Mid-morning, July 29, 2021, 27-year-old sickly Jane Kemunto was basking in the sun outside her house in Nyamira County. This had become a norm after she fell three months ago pushing her out of her menial job of washing clothes for her neighbors at a fee.
“I had become used to going outside the house to at least get some energy from the sun rays. This is after I fell ill, occasioned by pain and congestion in the chest. For the three months, I was sick, I took over-the-counter medicine but their pain relief was temporary, “ Kemunto opens up.
“As days went by so did my health deteriorate prompting me to stay home as my husband went for his menial job in the nearest market and my children to school. Since I was having chills most of the time, I used to sit outside the house to bask in the mid-morning sun and kill boredom from listening to conversations of the passersby, ” Kemunto continues.
It is the eavesdropping that would save her life. Kemunto shares, “While seated there, I heard people talk of a TB screening in the nearby market place. Upon further inquiry, they explained to me that it was open to anyone experiencing any chest problems. Due to the pain, I was experiencing, I decided to go and get checked.”
At the screening venue, Kemunto queued with hundreds of other residents as she waited to be screened. When her turn came, she turned out to be a presumptive TB case as she exhibited night sweats, chills, and chest pains which are among the cardinal signs of TB. “I was requested to provide a sputum for laboratory test. Few hours later, the results were back confirming that I had TB,” Kemunto shares.
Kemunto was counselled on the disease, treatment adherence and immediately initiated on treatment. She was also linked to the nearest health facility for treatment follow-up, drug refills and requested to go in the facility in the company of her husband and children for contact tracing. “After one week, I visited the health facility where I was linked up. Apart from checking on my progress, giving me drug refills and the health workers counselling me, they also screened and tested my family members for TB. Fortunately, they all tuned out negative for TB,” Kemunto says.
Her children were put on TB preventative therapy while the husband was counselled on supporting her journey to recovery. They were also encouraged on the importance of avoiding the spreading of the disease by staying in a well ventilated area. Back at home her family provided her with both moral and material support to beat the disease.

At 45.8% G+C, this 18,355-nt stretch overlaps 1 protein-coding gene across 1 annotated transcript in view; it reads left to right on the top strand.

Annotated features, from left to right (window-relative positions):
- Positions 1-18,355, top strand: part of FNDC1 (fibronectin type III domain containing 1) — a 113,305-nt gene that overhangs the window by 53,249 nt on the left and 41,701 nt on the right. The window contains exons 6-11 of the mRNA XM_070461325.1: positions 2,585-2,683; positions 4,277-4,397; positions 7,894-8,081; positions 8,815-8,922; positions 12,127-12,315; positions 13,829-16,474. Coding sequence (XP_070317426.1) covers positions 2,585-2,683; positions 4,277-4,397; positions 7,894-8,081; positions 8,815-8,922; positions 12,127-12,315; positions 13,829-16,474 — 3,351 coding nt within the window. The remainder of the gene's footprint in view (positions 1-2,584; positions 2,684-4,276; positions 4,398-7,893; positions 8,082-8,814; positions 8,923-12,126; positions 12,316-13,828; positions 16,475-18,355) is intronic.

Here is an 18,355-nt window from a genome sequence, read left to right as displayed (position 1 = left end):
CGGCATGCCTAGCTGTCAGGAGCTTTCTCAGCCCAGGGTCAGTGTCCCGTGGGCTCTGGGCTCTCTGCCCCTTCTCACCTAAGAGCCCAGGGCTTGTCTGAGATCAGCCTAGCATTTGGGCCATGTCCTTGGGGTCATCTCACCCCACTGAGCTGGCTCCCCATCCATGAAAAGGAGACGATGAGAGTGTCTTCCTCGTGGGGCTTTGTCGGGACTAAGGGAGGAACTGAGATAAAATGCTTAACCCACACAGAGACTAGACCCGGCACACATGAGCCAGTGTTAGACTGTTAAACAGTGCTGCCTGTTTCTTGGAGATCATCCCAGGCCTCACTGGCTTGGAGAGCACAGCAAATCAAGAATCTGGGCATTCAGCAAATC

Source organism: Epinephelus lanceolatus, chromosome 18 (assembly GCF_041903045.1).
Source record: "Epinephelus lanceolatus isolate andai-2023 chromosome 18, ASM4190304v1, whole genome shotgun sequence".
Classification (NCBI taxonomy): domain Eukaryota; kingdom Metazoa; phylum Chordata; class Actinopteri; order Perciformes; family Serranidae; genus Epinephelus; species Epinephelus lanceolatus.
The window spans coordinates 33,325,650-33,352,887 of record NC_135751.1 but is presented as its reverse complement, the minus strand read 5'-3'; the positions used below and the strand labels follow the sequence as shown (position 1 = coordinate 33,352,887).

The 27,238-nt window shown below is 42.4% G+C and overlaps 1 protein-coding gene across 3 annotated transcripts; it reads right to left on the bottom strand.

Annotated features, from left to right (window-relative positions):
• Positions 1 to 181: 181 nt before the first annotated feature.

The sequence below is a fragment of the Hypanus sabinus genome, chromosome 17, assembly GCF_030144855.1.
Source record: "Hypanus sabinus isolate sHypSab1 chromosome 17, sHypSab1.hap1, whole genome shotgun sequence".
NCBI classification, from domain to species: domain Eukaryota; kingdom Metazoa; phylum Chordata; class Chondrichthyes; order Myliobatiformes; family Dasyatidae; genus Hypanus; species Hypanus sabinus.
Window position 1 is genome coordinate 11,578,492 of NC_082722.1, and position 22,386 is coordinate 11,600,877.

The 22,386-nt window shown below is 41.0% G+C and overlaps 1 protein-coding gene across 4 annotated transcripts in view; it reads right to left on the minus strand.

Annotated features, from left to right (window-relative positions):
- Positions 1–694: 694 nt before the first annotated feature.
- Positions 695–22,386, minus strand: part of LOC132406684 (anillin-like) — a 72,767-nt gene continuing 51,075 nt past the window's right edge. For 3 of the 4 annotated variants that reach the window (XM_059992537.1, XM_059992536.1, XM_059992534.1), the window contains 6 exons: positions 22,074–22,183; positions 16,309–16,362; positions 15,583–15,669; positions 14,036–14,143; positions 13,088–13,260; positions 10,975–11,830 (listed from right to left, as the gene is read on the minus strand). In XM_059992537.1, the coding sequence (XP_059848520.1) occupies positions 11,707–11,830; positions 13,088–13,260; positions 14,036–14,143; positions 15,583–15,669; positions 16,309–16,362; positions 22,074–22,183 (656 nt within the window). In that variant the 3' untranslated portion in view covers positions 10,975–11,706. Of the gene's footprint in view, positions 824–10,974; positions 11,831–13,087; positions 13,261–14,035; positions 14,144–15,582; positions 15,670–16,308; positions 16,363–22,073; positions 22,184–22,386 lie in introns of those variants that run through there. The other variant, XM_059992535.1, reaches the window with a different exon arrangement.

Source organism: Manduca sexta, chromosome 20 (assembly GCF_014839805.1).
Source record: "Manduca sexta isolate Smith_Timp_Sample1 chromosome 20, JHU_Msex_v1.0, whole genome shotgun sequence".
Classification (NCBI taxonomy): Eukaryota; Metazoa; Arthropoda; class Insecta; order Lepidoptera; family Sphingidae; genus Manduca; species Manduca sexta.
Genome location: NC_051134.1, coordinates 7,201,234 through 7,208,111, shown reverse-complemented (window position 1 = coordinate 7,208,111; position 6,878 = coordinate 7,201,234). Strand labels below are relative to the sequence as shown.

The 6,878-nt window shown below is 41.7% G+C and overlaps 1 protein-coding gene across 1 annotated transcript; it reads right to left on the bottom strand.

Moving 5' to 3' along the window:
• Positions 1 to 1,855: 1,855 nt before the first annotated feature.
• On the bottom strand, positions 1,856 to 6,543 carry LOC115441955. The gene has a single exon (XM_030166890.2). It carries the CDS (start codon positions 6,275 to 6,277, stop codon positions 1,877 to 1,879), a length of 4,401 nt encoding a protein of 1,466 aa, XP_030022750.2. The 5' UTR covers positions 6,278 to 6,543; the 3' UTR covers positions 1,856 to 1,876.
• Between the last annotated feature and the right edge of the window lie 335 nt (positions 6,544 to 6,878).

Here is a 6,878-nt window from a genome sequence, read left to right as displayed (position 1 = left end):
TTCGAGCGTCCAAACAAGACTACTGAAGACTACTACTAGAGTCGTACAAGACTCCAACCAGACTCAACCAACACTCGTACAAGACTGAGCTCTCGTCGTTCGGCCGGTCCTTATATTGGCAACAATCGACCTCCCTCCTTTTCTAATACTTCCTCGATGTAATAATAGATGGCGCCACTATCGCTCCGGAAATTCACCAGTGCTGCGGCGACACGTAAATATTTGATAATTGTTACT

“My mother in-law stepped in and ensured that we were comfortable despite the disease. She gave me the moral support to complete the treatment as well prepared meals for us ensuring the drugs didn’t weigh me down,” Kemunto says.
She continues, “ This doesn’t mean I didn’t encounter any problems as I had neighbours and friends who upon hearing that my treatment would take six months, advised me to try herbal medicine but because I could see a positive progress after taking medicine and I had trusted the information given by the health workers that if I adhere to treatment, I would get cured, I ignored them and stuck to my cause.”
Kemunto completed her treatment on January 7, 2021. She is fully cured of the disease and back to supporting her husband in caring for their children through a small business of selling ripe bananas.
“I am truly grateful to everyone who supported in my journey to recovery. From the health workers who screened and started me on treatment, to the ones who have been following on my treatment follow-ups,” Kemunto says.
A joyful Kemunto adds, “ I am also grateful to my family especially my mother in-law who encouraged and supported me throughout the treatment journey to the Ministry of Health National TB Program and its partners like CHS – USAID TB ARC II for supporting the screening exercise and ensuring availability of treatment free of charge. Were it not for the screening exercise, TB would have killed me as I would not have known what was ailing me nor gotten any treatment.”
Kemunto encourages people to go for TB screening often and those on treatment to complete it. She requests for more screening exercises at the community level to finding the missing TB cases like hers. “I am a true testimony that TB is a treatable and curable disease. People should go for screening as often as possible to avoid being terrorised by the disease like I was. Those on treatment should complete it to get cured like I am. More screening exercise should be conducted at the community to save lives like mine was,” Kemunto concludes.
Kemunto is among hundreds of people reached through the Centre for Health Solutions – Kenya, USAID-funded Tuberculosis Accelerated Response and Care II (TB ARC II) activity in collaboration with the Ministry of Health National TB Program and Nyamira County supported targeted TB hotspot screening held in July 2021 at Nyamusi market, Nyamira North Sub County, Nyamira County.